Author: Ramesh Thakur, ANU
India’s slide into illiberalism began before the Bharatiya Janata Party (BJP) came into power in 2014 under Prime Minister Narendra Modi. In his book The Intolerant Indian, Gautam Adhikari contends that extremist religious ideologies and the violent politics of left and right forces alike have overshadowed the idea of a tolerant, plural society on which modern India was established.
But it took a more ominous turn under the BJP. Modi’s first five-year term (2014–19) witnessed many anti-Muslim acts of commission and omission that undermined their dignity as Muslims. Now Modi seems intent on erasing their Indian identity. With changes to citizenship laws, Muslims fear that they could be declared stateless and held in detention camps.
This is the background to the bloody Delhi riots that began in late February. Some Indian commentators compare them to the 1984 anti-Sikh riots. Others point to the similarities with the 2002 anti-Muslim pogrom in Gujarat when Modi was head of the state government. Like then, the 2020 Delhi riots have seen many disturbing reports of police apathy and complicity. The Delhi High Court expressed incredulity that Delhi Police had not watched videos of BJP leader Kapil Mishra’s alleged hate speech before the riots. The Guardian reports that three-quarters of those killed were Muslims.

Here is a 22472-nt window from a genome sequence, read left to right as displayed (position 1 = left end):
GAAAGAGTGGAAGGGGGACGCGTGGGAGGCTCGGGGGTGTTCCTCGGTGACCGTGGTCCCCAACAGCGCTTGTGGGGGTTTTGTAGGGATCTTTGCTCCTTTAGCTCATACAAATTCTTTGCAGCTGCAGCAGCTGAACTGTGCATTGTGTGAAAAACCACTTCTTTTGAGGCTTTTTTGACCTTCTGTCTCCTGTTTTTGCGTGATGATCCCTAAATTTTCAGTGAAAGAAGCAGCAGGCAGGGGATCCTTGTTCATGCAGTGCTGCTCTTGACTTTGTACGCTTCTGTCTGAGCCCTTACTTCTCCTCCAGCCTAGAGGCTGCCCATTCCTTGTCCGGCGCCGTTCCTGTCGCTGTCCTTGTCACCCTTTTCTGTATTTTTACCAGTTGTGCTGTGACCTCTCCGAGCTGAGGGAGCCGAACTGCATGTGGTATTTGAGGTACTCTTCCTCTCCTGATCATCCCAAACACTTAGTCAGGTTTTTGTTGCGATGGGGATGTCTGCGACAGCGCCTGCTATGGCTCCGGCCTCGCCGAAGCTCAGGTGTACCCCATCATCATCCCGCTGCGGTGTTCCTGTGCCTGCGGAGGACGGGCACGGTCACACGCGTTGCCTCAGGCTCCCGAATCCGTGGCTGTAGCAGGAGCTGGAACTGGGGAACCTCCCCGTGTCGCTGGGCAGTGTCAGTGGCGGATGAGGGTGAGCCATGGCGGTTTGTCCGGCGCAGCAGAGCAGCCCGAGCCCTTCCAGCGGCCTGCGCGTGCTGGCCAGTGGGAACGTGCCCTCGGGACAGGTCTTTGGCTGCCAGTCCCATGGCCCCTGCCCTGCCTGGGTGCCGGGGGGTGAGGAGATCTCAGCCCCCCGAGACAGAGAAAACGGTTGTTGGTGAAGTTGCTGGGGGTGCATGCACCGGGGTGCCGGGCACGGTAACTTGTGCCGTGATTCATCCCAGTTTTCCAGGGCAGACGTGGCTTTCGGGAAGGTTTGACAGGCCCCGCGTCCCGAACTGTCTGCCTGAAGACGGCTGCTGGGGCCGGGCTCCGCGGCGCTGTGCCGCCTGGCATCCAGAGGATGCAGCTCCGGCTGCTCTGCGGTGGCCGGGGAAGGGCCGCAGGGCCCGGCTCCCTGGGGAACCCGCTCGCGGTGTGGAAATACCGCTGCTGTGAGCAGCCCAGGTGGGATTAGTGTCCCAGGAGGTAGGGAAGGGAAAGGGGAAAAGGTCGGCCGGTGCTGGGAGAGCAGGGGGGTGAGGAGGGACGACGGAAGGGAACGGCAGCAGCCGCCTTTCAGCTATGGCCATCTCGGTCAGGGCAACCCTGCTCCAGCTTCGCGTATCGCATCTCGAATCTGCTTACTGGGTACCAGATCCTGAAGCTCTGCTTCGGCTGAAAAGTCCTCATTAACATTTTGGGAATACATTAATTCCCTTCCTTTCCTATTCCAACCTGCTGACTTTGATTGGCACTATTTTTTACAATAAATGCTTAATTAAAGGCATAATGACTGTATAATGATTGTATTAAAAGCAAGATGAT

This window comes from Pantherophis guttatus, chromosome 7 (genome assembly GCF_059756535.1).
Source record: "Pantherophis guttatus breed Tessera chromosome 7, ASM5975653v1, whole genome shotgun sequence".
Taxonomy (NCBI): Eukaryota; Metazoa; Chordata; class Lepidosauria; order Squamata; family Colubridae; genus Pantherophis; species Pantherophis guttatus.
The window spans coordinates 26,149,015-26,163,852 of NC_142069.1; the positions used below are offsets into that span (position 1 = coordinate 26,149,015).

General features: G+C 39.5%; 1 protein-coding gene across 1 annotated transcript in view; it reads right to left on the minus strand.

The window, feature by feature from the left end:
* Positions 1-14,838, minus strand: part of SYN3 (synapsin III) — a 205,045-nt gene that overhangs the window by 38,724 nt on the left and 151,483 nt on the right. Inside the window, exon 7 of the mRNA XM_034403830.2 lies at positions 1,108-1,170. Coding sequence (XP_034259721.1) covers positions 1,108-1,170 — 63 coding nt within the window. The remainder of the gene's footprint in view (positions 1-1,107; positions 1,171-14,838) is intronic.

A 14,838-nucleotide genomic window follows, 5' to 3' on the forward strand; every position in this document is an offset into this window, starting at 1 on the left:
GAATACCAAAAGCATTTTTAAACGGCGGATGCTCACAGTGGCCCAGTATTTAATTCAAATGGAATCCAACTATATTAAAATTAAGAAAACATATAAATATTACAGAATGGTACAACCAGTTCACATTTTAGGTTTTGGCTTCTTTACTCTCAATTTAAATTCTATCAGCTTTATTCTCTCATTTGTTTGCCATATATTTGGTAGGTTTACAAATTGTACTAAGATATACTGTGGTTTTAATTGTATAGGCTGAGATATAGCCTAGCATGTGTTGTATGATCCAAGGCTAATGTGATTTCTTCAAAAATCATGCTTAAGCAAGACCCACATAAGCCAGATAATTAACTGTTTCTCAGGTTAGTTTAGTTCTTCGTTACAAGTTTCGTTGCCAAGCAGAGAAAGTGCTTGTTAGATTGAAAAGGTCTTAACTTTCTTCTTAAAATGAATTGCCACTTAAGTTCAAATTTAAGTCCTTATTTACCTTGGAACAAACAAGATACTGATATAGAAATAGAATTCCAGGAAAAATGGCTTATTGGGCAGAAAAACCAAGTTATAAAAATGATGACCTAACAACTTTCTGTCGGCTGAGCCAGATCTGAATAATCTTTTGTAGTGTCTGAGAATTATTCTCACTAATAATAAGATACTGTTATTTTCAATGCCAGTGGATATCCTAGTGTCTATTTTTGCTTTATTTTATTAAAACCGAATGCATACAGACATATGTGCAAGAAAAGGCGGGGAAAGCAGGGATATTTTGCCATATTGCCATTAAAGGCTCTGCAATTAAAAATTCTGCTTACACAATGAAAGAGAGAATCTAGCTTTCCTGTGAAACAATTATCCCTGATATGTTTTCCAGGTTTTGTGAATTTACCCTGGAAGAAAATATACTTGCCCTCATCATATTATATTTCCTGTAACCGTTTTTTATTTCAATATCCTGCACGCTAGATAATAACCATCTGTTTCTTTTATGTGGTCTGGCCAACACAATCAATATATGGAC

Many key public figures have compared the riots to Kristallnacht, when Jewish homes and buildings were destroyed across Germany in 1938. This seems apt given the risk that what happened in Delhi in February could mark the moment when the existence of Muslims in India was shattered.
Kristallnacht was the most important staging post on the road to the Nazi regime implementing its final solution. Only after the defeat of Hitler and the exorcism of Nazi ideology did the civilised community institutionalise its determination to ‘never again’ permit such horrors in several legal instruments and institutional apparatus like the Genocide Convention and the International Criminal Court. But, as we know from Cambodia, Rwanda, Bosnia, East Timor and others, the pledge of ‘never again’ is repeatedly violated.